Open source Zoom match: Jitsi, simplicity, vs Nextcloud Talk, efficiency

Alternatives to Zoom, Microsoft Teams or Google Meet, the two videoconferencing solutions can be installed on site, contributing to data confidentiality. Update on their respective advantages.

With the spread of teleworking, video has become essential in most organizations. This mode of remote collaboration is cited by 51% of professionals in the latest barometer from the Lecko firm, while the practice was almost non-existent during the 2020 edition. Taking advantage of this call for air, the generic solutions on the market – the Zoom , Microsoft Teams and other Google Meet – have seen their user numbers grow exponentially in recent months. This success also highlighted security flaws in certain tools and sometimes very permissive privacy policies in terms of the collection of personal data, as revealed by the American NGO Consumer Reports. An exposure to risks which leads Dinum (Interministerial digital directorate) to advise civil servants to use open source solutions. In this area, we note in particular the very popular Jitsi Meet or Nextcloud Talk. At their side are also BigBlueButton or the French Tixeo.

Jitsi Nextcloud Talk
AdvantagesEase of use. Gateway to integrate Slack. Recording of sessions. Community dynamism.Integration into the Nextcloud collaborative suite (file sharing, calendar). Audio and video calls, with end-to-end encrypted communication. European publisher.
DisadvantagesAmerican publisher and solution in SaaS mode hosted on an American cloud.Limitation of the number of participants in peer-to-peer mode. Less intuitive interface than Jitsi Meet.
LicenceApache 2.0AGPL
Support, paid offers8×8 Meet Pro: $ 0.99 per user per month. Hosted versions offered by Arawa, Ikoula or Jamespot.Nextcloud Talk Enterprise: 65 euros per user per year. HPB server from 4,000 euros per year. Hosted versions offered by OVHCloud or Ionos.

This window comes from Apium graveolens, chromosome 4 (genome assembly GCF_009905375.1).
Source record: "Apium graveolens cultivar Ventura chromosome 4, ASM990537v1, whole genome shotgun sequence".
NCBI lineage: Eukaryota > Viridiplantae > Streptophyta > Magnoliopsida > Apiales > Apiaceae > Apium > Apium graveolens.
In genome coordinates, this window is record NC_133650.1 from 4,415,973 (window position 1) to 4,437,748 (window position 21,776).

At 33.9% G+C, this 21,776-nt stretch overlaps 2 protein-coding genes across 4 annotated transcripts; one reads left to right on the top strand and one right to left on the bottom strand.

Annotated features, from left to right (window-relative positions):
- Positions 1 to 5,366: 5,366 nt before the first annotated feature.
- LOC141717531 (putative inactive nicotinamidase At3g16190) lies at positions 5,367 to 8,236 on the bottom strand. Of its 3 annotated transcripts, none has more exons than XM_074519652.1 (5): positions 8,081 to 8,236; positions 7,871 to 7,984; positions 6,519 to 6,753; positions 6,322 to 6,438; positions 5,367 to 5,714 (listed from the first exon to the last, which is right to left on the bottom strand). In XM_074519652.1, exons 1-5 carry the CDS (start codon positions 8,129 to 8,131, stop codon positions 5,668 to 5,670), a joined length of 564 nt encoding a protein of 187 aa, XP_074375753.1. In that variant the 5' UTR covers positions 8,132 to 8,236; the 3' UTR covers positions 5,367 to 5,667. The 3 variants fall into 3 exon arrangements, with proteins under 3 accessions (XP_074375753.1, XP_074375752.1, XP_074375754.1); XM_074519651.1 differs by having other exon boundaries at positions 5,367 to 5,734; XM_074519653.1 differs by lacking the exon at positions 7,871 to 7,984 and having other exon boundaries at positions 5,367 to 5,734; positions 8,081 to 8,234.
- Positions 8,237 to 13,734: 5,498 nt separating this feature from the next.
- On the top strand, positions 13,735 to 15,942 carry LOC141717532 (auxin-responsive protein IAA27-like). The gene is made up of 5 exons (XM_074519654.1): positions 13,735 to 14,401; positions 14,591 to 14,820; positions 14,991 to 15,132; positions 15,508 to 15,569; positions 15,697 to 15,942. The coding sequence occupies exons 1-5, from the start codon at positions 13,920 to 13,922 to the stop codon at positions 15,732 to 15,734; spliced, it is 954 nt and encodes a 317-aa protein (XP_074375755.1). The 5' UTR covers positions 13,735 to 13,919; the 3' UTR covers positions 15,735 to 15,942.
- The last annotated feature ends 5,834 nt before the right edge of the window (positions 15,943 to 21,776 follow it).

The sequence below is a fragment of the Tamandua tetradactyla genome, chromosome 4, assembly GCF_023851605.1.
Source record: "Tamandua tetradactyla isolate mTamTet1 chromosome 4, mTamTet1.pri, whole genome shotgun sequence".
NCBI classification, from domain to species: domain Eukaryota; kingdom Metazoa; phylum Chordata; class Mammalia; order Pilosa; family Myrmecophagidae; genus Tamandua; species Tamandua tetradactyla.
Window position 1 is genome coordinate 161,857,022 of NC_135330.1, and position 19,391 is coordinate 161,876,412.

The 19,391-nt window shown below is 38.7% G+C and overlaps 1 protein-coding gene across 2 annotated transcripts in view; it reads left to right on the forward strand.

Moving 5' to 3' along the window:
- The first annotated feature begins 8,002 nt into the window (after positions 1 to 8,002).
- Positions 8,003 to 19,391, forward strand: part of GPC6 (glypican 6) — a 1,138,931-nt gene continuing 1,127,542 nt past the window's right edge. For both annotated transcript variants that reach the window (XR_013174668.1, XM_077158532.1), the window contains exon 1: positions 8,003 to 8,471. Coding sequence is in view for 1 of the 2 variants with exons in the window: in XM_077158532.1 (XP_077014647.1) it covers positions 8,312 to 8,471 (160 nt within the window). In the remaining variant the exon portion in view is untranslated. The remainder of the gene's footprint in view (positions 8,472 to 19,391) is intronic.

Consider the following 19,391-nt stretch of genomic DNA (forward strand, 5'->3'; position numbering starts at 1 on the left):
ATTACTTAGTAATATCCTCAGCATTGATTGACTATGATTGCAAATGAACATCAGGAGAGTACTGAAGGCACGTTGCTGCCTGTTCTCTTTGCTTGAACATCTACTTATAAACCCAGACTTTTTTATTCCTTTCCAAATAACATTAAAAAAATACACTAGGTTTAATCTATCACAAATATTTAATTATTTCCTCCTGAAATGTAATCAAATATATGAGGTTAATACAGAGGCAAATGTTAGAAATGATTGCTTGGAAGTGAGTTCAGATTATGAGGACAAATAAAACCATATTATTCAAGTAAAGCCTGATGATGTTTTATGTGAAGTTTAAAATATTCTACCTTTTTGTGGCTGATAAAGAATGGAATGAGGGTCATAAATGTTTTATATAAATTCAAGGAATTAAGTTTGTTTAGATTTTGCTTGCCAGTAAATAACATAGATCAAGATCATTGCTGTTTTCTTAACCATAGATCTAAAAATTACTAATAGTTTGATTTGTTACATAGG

ReferencesGreenpeace, Comcast, Weschool, Symphony …Ministry of the Interior, German Federal Government, Harvard Medical School,
Jitsi Meet vs Nextcloud Talk comparison

“When choosing a videoconferencing tool, questions arise between a proprietary solution or an open source application on the one hand, and SaaS mode or on-site hosting on the other,” says Nicolas Vérité, consultant for open source collaboration solutions at Arawa. “True sovereignty assumes both the use of open source and self-hosting. Otherwise, the SaaS mode must offer hosting of the solution in France, or at least within the European Union for be in compliance with the GDPR. ” Open source videoconferencing tools are aimed primarily at the public service (ministries, administrations, communities, universities, schools), regulated professions (lawyers, notaries, etc.) and more generally companies operating in sensitive areas which must guarantee business secrecy. In this niche, Jitsi and Nextcloud Talk stand out.

Jitsi Meet: up to 50 participants
Jitsi Meet owes its current popularity to its ease of use. From its home page, one click allows you to start a conference, without creating an account. Once the web interface is launched, all you have to do is copy and paste the generated link or share the invitation by email to bring together other participants. It is also possible to join the conference via a telephone bridge. Jitsi Meet is accessible from any web browser or mobile device (via iOS and Android applications). A gateway allows the tool to be integrated into Slack collaborative messaging.

No theoretical limit in number of participants, obviously depending on server resources and allocated bandwidth. “A conference can bring together up to 50 people with all cameras on,” says Nicolas Vérité. “After the interface may seem confusing.” Chat module, screen sharing, session recording, Jitsi Meet offers all the expected features with even a beta option allowing the participant to blur his background.